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On January 1, 2017, the KHI News Service became part of KCUR public radio’s new initiative, the Kansas News Service. The Kansas News Service will continue to cover health policy news and broaden its scope to include education and politics. All stories produced by the former KHI News Service are archived here. Stories and photos may be republished at no cost with proper attribution and a link back to KHI.org.

DCF unveils mentoring initiative for cash assistance recipients

Program will expand to serve youths aging out of foster care

By Meg Wingerter | January 06, 2016

DCF unveils mentoring initiative for cash assistance recipients
Photo by Andy Marso A mentoring program for Kansans who receive Temporary Assistance to Needy Families payments was unveiled Wednesday during a meeting of the governor’s Social Services Policy Council in Topeka. Council members include, from left, Phyllis Gilmore, secretary of the Kansas Department for Children and Families; Gov. Sam Brownback; and Johnnie Goddard, interim secretary of the Kansas Department of Corrections.

In an announcement that was heavy on optimism but light on details, the Kansas Department for Children and Families introduced a mentoring program for families receiving cash assistance.

The Hope, Opportunity and Prosperity for Everyone (HOPE) program involves mentoring 1,100 people receiving Temporary Assistance to Needy Families (TANF) payments, also known as cash assistance. It will expand in July to youths about to age out of the foster care system, DCF Secretary Phyllis Gilmore said.

Jim Echols, provider services coordinator for DCF, said the program will be based on an effort in the Kansas Department of Corrections to reduce recidivism through mentoring. The program will focus on education, responsibility and family, he said.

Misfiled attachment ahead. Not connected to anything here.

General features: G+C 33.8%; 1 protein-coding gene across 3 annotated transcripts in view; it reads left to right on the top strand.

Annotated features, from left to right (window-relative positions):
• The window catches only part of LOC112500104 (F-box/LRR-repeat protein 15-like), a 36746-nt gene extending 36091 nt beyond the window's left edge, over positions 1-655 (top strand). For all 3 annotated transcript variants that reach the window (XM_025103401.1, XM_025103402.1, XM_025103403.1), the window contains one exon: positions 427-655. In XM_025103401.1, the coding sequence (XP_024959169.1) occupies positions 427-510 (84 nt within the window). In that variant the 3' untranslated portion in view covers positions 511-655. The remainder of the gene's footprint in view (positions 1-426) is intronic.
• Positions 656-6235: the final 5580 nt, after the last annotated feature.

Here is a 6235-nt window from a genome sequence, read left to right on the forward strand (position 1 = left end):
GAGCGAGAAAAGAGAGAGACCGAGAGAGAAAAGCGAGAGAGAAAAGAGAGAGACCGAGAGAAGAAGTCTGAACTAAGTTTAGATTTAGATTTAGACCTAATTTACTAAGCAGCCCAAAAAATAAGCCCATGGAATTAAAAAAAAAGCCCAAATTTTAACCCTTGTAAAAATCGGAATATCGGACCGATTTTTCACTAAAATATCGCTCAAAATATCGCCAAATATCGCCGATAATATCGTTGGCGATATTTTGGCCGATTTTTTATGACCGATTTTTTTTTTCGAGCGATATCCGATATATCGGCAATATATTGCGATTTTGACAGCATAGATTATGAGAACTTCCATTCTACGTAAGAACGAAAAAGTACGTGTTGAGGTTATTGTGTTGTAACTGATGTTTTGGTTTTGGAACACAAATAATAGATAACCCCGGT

“Most in the public would like to see more personal responsibility on the part of those we serve,” he said.

Many people benefit from informal mentoring relationships with their parents, teachers, coaches or religious leaders, Echols said, but some people don’t have those positive connections.

“The person who volunteers to mentor to get someone out of poverty, you will get more out of this than anyone else.”

- Gov. Sam Brownback

Mentors will complete a training program and commit to meeting with the person they are paired with for one hour per month for one year, Echols said. Participation is voluntary for TANF recipients.

Gov. Sam Brownback said he thought mentors would help people living in poverty in ways that government programs can’t. He also said it was a rewarding opportunity for volunteers.

“Until there’s a person-on-person connection, you really miss a part of what life is about and how we improve as people,” he said. “The person who volunteers to mentor to get someone out of poverty, you will get more out of this than anyone else.”

Kansas first lady Mary Brownback did a ceremonial signing Wednesday to become the first mentor to commit to the program. She also announced she would be an “ambassador of goodwill” for DCF to encourage people to become mentors.

“It’s a little like parenting or being a friend, telling them, ‘I think you should do this.’ And I think we’re all capable of that,” she said.

The program was announced during a meeting of the governor’s Social Services Policy Council in Topeka.

Theresa Freed, spokeswoman for DCF, said the department will host a daylong training session for prospective mentors on Jan. 20. DCF will attempt to partner cash assistance recipients who are interested in participating with mentors from similar backgrounds, she said.

“We want the participants to accept the advice and be willing to make a difference in the lives of their families,” she said.

People interested in being mentors need to fill out a one-page application and have to pass a background check. Freed said more specific information about the training that mentors will undergo is being finalized.

In a statement released after the mentoring program was announced, Shannon Cotsoradis, president of Kansas Action for Children, called the proposal “smoke and mirrors.” She said Kansas policymakers already had removed many families from cash assistance due to time limits, and the state wasn’t investing in existing anti-poverty programs.

“In light of the fact that thousands of families have lost access to cash assistance, it’s ironic we're talking about them needing mentors,” she said. “What they need is access to cash assistance. They need to be able to pay for housing and diapers and child care.”